So sorry for your experience with breastfeeding had the same thing however now midwife or nurse to assist me at all had to eventually go and call a nurse but once we got home it got worse eventually I decided that even though I pump out at least he is getting some breastmilk and a top up of formula…carried this on up to 4 months but after that I couldn’t anymore but you are right in saying a fed baby is a happy baby doesn’t matter what he gets to eat especially today that same little boy I had is 2 years old…and o boy wait until they start to cut teeth and doesn’t want to eat anything but soft foods like purity….don’t be too hard on yourself I guess every woman is their own worst critic….you are doing great so do what you feel is best for you boy….from one mom who also didn’t have enough milk they eventually grow and become young handsome boys…you keep doing what you do for george….best of luck.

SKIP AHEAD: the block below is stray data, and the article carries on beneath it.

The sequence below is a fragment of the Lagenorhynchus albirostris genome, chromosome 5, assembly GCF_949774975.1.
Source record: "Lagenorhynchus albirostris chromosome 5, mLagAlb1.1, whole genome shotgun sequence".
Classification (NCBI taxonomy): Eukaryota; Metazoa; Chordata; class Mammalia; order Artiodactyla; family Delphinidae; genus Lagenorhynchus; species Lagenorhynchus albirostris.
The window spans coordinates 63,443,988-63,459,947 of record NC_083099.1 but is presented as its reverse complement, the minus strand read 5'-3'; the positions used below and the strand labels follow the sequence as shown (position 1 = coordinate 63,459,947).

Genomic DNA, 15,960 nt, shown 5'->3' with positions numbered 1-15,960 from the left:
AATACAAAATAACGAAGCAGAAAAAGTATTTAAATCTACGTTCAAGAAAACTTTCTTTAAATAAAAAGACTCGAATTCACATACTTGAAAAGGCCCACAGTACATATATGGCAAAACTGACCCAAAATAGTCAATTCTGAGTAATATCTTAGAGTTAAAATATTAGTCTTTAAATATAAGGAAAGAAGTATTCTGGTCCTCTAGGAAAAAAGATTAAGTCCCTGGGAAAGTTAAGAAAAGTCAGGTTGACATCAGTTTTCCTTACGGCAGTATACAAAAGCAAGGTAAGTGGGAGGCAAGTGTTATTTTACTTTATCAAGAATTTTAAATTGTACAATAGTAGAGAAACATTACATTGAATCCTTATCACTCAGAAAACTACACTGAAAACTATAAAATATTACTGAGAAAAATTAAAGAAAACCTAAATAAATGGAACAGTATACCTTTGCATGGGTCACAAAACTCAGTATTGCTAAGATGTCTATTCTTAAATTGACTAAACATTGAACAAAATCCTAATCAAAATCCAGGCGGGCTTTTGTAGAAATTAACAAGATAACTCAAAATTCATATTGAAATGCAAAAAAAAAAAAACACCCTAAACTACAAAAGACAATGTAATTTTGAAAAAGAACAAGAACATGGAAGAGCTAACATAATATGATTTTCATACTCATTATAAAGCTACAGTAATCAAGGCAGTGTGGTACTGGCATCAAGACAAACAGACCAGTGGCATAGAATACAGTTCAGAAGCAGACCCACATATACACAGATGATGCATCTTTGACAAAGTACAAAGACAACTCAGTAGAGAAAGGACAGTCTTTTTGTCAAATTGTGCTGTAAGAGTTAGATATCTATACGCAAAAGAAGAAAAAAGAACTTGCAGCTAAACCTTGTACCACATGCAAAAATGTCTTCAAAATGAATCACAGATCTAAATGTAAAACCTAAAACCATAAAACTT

September 28, 2017 at 6:38 pm
  • Reply Leeanne

    Well done!! You are doing an amazing job. He is such a cutie! I had (and still have) a very different breastfeeding journey… I am one of those whose breastfeeding journey has been a breeze! My little one is 17 months old and breastfeeding Is still going strong. Your story is inspiring! Keep up the amazing job you are doing, it is tough but all worth it in the end. Xoxo

    September 28, 2017 at 7:22 pm
  • Reply Natasha

    Aah Bailey! While I can’t relate, I just want to say good on you for following your own instinct. I’d just say do what feels rights for you and George! Good luck!

    September 29, 2017 at 6:24 am
  • Reply Rabia

    Thanks for sharing Bailey. Good luck, you are an incredible mama.

    September 29, 2017 at 9:41 am
  • Reply Louise